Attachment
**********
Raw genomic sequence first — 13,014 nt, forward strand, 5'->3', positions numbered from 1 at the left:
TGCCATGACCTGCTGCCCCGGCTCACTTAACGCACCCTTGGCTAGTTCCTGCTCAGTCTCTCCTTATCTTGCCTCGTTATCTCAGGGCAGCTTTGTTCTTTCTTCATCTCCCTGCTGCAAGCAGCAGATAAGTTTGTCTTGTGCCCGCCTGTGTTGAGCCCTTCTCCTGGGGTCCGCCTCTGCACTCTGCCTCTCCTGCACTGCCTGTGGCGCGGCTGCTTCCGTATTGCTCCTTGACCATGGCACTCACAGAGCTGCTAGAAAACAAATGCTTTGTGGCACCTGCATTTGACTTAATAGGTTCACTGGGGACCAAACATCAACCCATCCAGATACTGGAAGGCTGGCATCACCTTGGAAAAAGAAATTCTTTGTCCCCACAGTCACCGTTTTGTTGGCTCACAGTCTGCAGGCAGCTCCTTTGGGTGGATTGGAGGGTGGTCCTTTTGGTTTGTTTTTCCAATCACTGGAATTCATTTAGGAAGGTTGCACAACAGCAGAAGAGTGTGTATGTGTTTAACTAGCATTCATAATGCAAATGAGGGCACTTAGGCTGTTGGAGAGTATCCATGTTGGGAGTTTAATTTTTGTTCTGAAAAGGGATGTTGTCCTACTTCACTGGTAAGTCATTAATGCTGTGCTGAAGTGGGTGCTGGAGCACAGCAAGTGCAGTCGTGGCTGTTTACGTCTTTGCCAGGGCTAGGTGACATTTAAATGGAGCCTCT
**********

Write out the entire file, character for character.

Raw genomic sequence first — 13,014 nt, forward strand, 5'->3', positions numbered from 1 at the left:
TGCCATGACCTGCTGCCCCGGCTCACTTAACGCACCCTTGGCTAGTTCCTGCTCAGTCTCTCCTTATCTTGCCTCGTTATCTCAGGGCAGCTTTGTTCTTTCTTCATCTCCCTGCTGCAAGCAGCAGATAAGTTTGTCTTGTGCCCGCCTGTGTTGAGCCCTTCTCCTGGGGTCCGCCTCTGCACTCTGCCTCTCCTGCACTGCCTGTGGCGCGGCTGCTTCCGTATTGCTCCTTGACCATGGCACTCACAGAGCTGCTAGAAAACAAATGCTTTGTGGCACCTGCATTTGACTTAATAGGTTCACTGGGGACCAAACATCAACCCATCCAGATACTGGAAGGCTGGCATCACCTTGGAAAAAGAAATTCTTTGTCCCCACAGTCACCGTTTTGTTGGCTCACAGTCTGCAGGCAGCTCCTTTGGGTGGATTGGAGGGTGGTCCTTTTGGTTTGTTTTTCCAATCACTGGAATTCATTTAGGAAGGTTGCACAACAGCAGAAGAGTGTGTATGTGTTTAACTAGCATTCATAATGCAAATGAGGGCACTTAGGCTGTTGGAGAGTATCCATGTTGGGAGTTTAATTTTTGTTCTGAAAAGGGATGTTGTCCTACTTCACTGGTAAGTCATTAATGCTGTGCTGAAGTGGGTGCTGGAGCACAGCAAGTGCAGTCGTGGCTGTTTACGTCTTTGCCAGGGCTAGGTGACATTTAAATGGAGCCTCT